Why Are People Eating Activated Charcoal?

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Charcoal popsicle, anyone? Yes, activated charcoal is even making its way into frozen treats, but how factual are claims of its health benefits? Westend61/Getty Images

Maybe you don't cringe at charcoal concoctions that turn your teeth temporarily black in the pursuit of gleaming chiclets. But charcoal smoothies? If a line must be drawn, perhaps swilling a thick, earthy smoothie the unappealing hue of a mud puddle presents just such an opportunity.

Activated charcoal, the same stuff left over after you grill a great steak, is making its way into everything from smoothies and juices to pasta and bread. It's widely touted as having detoxifying properties, and in some cases, this is true.


You'll find activated charcoal in water filters, toothpastes and facial cleansers, where it does trap pollutants. Its sponge-like ability to retain certain chemicals and toxins is why it is used as an emergency treatment for poisonings or overdoses. A small, 50-gram dose of activated charcoal has the surface area of about seven football fields. That's a lot of little nooks and crannies that can be used for absorption, all created by the high-heat burning of wood or coconut to create an ingestible carbon.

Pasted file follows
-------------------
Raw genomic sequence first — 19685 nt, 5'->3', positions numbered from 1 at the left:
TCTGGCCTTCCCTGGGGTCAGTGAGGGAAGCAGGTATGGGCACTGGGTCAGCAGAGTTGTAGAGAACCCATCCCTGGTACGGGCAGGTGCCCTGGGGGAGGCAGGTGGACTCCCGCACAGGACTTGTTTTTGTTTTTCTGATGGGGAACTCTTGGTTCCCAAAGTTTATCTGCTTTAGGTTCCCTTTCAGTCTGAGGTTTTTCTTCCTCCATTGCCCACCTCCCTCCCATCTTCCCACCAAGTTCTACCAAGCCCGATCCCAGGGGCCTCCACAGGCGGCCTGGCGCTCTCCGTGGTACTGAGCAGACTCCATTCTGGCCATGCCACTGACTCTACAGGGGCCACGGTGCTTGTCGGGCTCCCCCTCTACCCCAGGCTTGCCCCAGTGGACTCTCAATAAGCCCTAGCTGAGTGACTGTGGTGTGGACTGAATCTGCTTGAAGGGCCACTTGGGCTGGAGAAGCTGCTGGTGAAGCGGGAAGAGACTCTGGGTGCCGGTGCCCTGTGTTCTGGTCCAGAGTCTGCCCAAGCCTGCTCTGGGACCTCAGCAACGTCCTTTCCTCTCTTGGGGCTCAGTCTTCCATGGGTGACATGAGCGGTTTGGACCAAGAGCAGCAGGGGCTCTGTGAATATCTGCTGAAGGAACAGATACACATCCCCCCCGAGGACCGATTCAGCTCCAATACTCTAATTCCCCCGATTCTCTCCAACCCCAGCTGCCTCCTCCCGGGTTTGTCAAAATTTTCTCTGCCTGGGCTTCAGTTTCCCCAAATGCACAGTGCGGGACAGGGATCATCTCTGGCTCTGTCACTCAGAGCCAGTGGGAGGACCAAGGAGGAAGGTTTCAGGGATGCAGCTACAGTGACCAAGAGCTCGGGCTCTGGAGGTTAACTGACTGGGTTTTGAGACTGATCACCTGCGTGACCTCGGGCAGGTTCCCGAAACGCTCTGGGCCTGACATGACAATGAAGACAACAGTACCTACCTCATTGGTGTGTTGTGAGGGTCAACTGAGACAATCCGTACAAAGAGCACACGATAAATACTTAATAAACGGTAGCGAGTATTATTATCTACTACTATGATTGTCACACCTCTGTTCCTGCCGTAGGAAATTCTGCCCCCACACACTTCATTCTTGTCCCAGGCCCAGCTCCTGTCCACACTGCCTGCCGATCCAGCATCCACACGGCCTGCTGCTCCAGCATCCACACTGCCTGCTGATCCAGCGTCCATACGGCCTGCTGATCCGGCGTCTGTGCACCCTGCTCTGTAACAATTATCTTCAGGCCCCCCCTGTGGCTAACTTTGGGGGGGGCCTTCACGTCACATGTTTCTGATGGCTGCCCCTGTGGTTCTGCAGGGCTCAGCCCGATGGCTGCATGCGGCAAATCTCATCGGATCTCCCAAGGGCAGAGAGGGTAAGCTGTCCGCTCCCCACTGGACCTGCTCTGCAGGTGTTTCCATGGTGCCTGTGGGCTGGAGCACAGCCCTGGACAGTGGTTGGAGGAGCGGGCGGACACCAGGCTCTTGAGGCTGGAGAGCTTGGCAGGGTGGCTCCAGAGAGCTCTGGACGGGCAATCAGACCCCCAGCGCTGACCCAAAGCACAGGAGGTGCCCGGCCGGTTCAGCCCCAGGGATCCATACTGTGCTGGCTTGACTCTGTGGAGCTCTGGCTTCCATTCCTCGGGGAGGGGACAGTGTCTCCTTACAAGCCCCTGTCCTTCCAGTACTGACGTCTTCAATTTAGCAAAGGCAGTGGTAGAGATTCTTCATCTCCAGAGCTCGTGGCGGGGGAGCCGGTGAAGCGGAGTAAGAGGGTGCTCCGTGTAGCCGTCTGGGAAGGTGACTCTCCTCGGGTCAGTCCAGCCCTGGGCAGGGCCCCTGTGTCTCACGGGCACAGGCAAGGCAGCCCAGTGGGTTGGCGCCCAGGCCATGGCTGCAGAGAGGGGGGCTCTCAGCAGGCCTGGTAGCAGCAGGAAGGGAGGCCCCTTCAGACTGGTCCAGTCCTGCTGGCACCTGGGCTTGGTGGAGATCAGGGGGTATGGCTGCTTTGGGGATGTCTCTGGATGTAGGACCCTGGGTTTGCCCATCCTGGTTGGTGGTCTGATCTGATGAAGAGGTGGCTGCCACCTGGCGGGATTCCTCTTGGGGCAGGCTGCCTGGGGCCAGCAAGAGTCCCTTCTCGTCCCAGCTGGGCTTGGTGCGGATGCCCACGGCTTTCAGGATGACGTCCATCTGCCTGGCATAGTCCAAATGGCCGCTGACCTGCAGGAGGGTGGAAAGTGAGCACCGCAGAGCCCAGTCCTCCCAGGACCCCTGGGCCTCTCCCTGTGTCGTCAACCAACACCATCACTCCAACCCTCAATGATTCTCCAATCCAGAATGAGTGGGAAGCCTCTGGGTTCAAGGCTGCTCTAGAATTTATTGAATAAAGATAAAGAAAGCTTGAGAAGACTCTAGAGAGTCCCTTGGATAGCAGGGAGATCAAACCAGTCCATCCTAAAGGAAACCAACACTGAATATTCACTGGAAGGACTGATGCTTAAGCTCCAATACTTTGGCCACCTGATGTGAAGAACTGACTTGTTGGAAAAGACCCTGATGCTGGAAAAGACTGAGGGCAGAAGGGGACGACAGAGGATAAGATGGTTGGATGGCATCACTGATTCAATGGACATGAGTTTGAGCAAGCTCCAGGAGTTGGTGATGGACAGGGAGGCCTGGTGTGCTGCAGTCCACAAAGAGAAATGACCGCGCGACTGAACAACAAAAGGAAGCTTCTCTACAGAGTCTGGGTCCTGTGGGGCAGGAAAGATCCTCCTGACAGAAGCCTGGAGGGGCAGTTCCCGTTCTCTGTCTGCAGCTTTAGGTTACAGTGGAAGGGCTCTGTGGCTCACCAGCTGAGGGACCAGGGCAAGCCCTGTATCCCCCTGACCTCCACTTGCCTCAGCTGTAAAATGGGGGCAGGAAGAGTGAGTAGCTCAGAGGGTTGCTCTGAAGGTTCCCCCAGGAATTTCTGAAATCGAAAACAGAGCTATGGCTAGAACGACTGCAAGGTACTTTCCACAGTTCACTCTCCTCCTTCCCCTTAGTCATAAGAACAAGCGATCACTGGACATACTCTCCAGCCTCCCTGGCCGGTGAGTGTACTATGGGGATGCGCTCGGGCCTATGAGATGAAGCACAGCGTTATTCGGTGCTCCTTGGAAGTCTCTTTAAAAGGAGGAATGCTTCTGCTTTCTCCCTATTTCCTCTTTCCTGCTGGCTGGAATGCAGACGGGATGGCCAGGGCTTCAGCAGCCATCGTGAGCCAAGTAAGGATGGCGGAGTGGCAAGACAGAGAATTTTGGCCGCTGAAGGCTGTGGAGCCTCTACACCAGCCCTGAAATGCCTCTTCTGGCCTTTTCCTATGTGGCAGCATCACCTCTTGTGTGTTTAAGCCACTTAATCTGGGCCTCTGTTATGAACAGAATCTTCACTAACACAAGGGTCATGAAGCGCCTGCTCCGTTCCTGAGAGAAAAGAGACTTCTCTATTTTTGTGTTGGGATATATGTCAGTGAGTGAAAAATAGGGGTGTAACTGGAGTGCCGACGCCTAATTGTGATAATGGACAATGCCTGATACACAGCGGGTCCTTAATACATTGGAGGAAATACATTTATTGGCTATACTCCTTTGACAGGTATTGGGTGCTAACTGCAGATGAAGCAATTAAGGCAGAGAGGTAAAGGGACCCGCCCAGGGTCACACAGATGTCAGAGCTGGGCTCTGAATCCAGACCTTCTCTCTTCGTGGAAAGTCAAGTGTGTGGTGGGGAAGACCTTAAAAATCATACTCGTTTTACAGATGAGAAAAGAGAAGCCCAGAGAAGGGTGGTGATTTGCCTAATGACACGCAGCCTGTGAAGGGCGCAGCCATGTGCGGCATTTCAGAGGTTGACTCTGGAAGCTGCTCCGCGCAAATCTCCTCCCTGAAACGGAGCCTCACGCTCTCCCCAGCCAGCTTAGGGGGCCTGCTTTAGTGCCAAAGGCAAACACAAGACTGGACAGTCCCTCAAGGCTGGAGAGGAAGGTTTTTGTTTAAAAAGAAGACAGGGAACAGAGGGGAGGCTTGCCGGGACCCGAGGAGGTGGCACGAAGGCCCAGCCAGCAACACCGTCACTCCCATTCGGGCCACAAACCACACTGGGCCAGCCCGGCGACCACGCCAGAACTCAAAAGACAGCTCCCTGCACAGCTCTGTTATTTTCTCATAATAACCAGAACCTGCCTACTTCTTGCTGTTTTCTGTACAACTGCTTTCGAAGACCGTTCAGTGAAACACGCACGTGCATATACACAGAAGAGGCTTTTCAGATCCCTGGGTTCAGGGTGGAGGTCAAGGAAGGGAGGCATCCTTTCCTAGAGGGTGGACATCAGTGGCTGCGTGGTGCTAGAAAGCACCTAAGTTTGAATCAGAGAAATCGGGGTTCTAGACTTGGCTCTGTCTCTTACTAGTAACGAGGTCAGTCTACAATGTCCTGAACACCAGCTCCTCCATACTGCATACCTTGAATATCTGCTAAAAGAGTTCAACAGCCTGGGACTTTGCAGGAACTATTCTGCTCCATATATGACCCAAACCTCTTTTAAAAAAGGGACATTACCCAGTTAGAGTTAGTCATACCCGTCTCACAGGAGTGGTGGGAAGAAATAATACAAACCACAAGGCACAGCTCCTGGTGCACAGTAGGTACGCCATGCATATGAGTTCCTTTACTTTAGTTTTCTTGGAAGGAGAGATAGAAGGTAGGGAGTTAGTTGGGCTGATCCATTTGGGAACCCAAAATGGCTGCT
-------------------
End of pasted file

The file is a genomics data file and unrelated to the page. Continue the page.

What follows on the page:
Activated charcoal's super powers are, however, relegated to the digestive tract. Sure, it can work as a powerful deep cleaner on surfaces like teeth and skin, but it really shines by trapping poisons anywhere along the journey from ingestion to expulsion.

There are misguided assumptions fueling the charcoal-taking trend, including the idea that the substance can absorb any toxin in the body to improve your overall health. Adding activated charcoal to food and drink for frequent use could actually cause nutritional issues because it indiscriminately absorbs vitamins and minerals, too.

"Activated charcoal doesn't decipher between toxins and good nutrients, so taking it too regularly or with food means that the charcoal will also absorb the nutrients in your system," nutritionist Pip Reed told The Huffington Post.

Maybe we'll just stick to fruity, green smoothies after all.